Joule-Thomson Effect

Joule-Thomson Effect

When a real gas is allowed to expand adiabatically through a porous plug or a fine hole into a region of low pressure, it is accompanied by cooling (except for hydrogen and helium which get warmed up).

Cooling takes place because some work is done to overcome the intermolecular forces of attraction. As a result, the internal energy decreases and so does the temperature.

Ideal gases do not show any cooling or heating because there are no intermolecular forces of attraction i.e., they do not show Joule-Thomson effect.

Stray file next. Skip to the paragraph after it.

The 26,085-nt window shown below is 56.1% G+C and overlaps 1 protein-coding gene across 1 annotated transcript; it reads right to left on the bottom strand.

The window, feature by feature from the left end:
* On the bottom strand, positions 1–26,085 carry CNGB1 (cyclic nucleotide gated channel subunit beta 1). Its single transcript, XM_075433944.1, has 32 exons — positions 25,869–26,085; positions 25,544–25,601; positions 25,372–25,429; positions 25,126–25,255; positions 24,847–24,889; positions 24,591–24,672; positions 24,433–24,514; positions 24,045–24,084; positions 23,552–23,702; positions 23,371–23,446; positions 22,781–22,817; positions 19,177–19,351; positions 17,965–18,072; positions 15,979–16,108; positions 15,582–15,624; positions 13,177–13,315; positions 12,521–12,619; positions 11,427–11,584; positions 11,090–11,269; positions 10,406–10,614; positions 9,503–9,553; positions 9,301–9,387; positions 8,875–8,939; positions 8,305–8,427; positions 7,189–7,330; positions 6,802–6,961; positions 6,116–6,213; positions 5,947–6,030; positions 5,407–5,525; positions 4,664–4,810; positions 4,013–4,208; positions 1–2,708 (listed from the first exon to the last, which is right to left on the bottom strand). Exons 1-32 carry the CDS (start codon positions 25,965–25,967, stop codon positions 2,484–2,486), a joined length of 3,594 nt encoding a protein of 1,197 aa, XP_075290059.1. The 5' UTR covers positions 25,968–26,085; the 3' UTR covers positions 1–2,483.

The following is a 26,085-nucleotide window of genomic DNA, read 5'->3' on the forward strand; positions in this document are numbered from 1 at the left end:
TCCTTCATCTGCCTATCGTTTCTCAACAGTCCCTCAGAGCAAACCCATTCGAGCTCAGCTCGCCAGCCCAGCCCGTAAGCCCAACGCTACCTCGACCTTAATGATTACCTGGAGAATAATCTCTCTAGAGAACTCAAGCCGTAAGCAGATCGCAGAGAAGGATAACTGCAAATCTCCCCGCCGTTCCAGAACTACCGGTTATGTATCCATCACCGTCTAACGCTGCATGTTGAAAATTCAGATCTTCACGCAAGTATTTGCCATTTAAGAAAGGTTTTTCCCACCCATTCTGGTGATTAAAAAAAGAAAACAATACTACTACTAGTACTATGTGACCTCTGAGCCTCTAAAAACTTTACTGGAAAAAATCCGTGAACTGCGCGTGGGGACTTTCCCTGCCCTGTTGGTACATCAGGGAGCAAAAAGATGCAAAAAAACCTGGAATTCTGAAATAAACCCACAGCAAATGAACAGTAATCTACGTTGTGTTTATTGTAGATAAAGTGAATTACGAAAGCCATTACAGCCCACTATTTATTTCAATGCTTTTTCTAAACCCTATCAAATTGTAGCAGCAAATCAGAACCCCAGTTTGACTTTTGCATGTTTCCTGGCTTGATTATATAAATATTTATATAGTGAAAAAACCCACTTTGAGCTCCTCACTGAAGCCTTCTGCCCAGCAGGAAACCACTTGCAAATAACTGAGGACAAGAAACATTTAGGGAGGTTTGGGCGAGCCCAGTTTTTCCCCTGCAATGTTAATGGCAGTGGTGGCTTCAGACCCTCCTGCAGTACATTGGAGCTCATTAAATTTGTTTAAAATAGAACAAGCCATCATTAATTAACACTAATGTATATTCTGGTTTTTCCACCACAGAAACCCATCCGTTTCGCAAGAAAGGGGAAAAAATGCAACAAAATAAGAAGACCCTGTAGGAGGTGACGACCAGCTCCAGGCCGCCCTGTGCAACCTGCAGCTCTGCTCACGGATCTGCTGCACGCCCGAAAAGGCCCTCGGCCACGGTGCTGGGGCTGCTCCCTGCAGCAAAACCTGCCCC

During Joule-Thomson effect, enthalpy of the system remains constant.

Joule-Thomson coefficient. µ=(∂T/P).

For cooling, µ = +ve (because dT and dP will be -ve)

For heating µ=ve (because dT = ve, dP =-ve).

For no heating or cooling µ = 0 (because dT = 0).

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